A new book co-authored by CAMD faculty member Maggie Griffith Williams, Communication Studies, analyzes – through an intercultural communication lens – six cross-cultural films that tie into global movements, their complexities, and implications. Each chapter of the book, Migration, Mobility & Sojourning in Cross-Cultural Films: Interculturing Cinema (2020, Lexington Books), explores how intercultural communication functions in the film’s storytelling and in the movement or stasis of the characters’ relationships. The authors, Williams and Ishani Mukherjee, Ph.D. (University of Illinois at Chicago), argue that these films’ depictions of migration, mobility, and the resulting intercultural communications are complex and stressful moments of conflict, with mixed outcomes ranging from productive personal growth to endless oppression, familial or social separation, and loss of identity.
“The book idea, in many ways, grew from my teaching in the Communication Studies Department here at Northeastern. I have found that using film and other popular media to engage with complex intercultural communication topics has been successful and rewarding for my students,” said Williams. “Dr. Mukherjee and I both love cinema and we love teaching intercultural communication and media studies. Writing this book was a natural fit for us and so much fun to do! I think sometimes the narrative distance that film offers can make engaging with controversial or divisive topics more approachable as students learn to talk through their ideas in constructive ways.”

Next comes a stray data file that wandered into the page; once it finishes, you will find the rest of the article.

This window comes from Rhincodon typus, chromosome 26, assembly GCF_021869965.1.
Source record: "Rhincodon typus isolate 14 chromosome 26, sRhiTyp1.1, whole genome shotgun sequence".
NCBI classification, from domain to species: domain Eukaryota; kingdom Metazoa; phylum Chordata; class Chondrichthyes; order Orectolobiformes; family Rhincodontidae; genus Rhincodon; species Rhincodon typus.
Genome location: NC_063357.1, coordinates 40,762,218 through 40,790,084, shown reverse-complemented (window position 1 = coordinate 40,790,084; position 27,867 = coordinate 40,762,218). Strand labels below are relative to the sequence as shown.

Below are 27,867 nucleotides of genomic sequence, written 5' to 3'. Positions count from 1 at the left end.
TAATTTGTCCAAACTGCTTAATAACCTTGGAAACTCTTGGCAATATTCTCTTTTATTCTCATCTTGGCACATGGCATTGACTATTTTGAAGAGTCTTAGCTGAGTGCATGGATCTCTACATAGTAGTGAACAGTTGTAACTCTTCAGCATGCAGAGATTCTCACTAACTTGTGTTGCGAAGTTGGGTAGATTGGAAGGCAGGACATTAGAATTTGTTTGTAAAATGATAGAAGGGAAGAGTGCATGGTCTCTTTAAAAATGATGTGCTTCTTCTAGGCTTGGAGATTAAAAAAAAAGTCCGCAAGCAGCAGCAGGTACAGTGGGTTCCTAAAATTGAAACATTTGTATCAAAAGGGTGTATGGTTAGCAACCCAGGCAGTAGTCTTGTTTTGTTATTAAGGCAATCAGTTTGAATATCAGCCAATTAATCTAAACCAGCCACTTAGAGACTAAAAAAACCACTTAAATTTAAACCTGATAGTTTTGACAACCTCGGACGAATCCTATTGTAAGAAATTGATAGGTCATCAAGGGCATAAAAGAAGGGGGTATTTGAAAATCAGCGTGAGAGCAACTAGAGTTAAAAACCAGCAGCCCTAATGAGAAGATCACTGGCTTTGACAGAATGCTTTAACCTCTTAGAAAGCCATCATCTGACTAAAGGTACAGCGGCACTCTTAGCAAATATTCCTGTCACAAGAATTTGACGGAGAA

Migration, Mobility & Sojourning in Cross-Cultural Films: Interculturing Cinema pays homage to the cinematic trend – both in Hollywood and beyond – of exploring themes of global movements and intercultural communication. Williams and Mukherjee explore and critique these cross-cultural media for how they inform audiences about real life movements and intercultural experiences.
The book, slated to be published by the end of the year with Lexington Books, an imprint of Rowman & Littlefield, is incredibly relevant as we all adjust to new lifestyles during and after the pandemic.
“Typically, work and travel are where people encounter cultural differences most often, but in the midst of the COVID-19 global pandemic, even those with the resources to travel can’t, so spending time at home watching movies is among the few ways that we can engage with different cultures,” explained Williams. “Popular cross-cultural cinema can help audiences learn how to navigate intercultural interactions resulting from mobility, migration, and globalization. But, what are films teaching us about how to communicate, behave or relate to culturally different individuals in moments that are stressful, confusing, oppressive or ambiguous? How are these kinds of experiences depicted? What are the strengths and weaknesses of these films’ depictions in terms of intercultural communication? These are some of the questions that we sought to answer in our book.”